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Róheim, G. (1952). The Evil Eye. Am. Imago, 9(3-4):351-363.

(1952). American Imago, 9(3-4):351-363

The Evil Eye

Géza Róheim

Perseus is sent out in true folk-tale style by the king who wants him to to perish, to get the head of the monster with the petrifying glance, the Medusa. Her glance suffices to petrify any mortal. The origin and affiliations of Medusa are given by Hesiod as follows.

“And again Ceto bore to Phorcys the fair-cheeked Graiae, sisters grey from their birth: and both deathless gods and men who walk on earth call them Graiae, Pemphredo, well-clad, and saphron-robed Enyo, and the Gorgons who dwell beyond glorious Ocean in the frontier land towards Night where are the clear-voiced Hesperides, Sthenno and Euryale and Medusa who suffered a woeful fate: she was mortal, but the two were undying and grew not old. With her lay the Dark-haired One () in a soft meadow amid spring flowers. And when Perseus cut off her head there sprang forth great Chrysaor and the horse Pegasus who is so called because he was born near the springs (pegae) of Ocean; and the other because he held a golden blade (aor) in his hands.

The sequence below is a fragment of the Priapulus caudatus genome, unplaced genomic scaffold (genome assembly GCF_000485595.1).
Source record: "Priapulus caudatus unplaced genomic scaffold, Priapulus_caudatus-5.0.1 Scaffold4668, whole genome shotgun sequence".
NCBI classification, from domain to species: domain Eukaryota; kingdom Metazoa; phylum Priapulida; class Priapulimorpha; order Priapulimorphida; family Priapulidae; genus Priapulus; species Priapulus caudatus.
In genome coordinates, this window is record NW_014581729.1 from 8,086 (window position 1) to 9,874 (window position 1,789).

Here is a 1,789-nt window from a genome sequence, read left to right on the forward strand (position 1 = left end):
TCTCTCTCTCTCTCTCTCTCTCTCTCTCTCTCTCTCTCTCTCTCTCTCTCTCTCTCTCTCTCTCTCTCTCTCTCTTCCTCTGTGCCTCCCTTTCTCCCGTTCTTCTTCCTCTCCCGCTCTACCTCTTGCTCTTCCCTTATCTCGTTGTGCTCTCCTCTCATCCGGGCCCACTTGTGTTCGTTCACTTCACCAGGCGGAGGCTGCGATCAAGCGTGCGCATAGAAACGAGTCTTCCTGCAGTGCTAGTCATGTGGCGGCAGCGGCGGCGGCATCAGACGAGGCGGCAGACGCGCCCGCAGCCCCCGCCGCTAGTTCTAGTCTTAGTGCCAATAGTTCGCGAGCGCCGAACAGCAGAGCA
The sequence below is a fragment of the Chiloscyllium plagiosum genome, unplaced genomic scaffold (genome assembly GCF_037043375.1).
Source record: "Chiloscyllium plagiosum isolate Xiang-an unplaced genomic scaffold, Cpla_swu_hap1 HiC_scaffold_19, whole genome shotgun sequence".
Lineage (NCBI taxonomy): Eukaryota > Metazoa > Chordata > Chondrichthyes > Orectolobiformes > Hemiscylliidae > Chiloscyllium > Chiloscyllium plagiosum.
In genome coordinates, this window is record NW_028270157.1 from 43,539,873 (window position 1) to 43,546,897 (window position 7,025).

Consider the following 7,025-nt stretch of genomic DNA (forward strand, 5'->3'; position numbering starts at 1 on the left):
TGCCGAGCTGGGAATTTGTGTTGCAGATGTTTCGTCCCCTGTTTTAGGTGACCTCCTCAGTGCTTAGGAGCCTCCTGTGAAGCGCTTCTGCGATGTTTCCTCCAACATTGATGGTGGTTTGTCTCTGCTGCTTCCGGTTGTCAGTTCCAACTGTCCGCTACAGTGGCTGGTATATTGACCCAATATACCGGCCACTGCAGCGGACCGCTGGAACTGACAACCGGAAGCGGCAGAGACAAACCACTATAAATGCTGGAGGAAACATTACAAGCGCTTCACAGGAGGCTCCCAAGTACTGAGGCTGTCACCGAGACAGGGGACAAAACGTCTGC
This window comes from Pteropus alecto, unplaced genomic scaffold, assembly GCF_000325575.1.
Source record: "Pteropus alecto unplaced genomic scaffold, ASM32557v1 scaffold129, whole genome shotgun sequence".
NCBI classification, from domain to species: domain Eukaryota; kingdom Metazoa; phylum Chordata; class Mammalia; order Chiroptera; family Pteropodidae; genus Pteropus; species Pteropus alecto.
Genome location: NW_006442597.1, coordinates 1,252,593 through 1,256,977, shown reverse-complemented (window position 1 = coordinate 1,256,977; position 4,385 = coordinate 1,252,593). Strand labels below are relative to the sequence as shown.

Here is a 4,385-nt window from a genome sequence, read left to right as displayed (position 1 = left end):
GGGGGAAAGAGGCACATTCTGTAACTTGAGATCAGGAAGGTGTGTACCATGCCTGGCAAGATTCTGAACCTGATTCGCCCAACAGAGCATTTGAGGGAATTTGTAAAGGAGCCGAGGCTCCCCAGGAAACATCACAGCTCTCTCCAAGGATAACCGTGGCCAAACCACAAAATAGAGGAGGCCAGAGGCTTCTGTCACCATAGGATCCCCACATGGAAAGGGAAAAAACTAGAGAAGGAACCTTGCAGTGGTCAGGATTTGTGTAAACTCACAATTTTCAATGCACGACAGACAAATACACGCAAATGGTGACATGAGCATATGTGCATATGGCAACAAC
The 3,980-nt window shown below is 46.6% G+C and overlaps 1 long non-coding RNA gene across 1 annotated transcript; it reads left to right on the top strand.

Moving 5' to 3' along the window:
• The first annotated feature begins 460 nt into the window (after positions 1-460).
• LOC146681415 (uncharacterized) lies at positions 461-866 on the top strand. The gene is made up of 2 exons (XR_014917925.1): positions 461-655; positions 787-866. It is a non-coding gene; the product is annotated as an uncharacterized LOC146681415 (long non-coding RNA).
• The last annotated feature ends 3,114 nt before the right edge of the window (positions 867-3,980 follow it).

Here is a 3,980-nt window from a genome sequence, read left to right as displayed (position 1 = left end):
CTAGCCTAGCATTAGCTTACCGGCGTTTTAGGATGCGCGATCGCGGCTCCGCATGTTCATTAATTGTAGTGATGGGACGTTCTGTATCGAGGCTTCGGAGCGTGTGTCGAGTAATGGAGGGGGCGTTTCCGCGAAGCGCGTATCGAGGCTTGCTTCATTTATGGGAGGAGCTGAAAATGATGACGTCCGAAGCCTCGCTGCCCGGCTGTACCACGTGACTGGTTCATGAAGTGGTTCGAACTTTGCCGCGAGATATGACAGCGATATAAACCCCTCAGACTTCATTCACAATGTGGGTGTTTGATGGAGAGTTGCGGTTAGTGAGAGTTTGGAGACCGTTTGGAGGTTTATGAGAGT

Now Pegasus flew away and left the earth, the mother of flocks, and came to the deathless gods; and he dwells in the house of Zeus and brings to wise Zeus thunder and lightning. ()

There are three Gorgons and one of them is Medusa with the glance that kills. Gruppe regards Medusa as an abbrevaited form of Eury medusa, the wife of Poseidon or Eurymedon ‘he who rulse far and wides.” Her other name is Gorgopis, “She whose glance is awful.”

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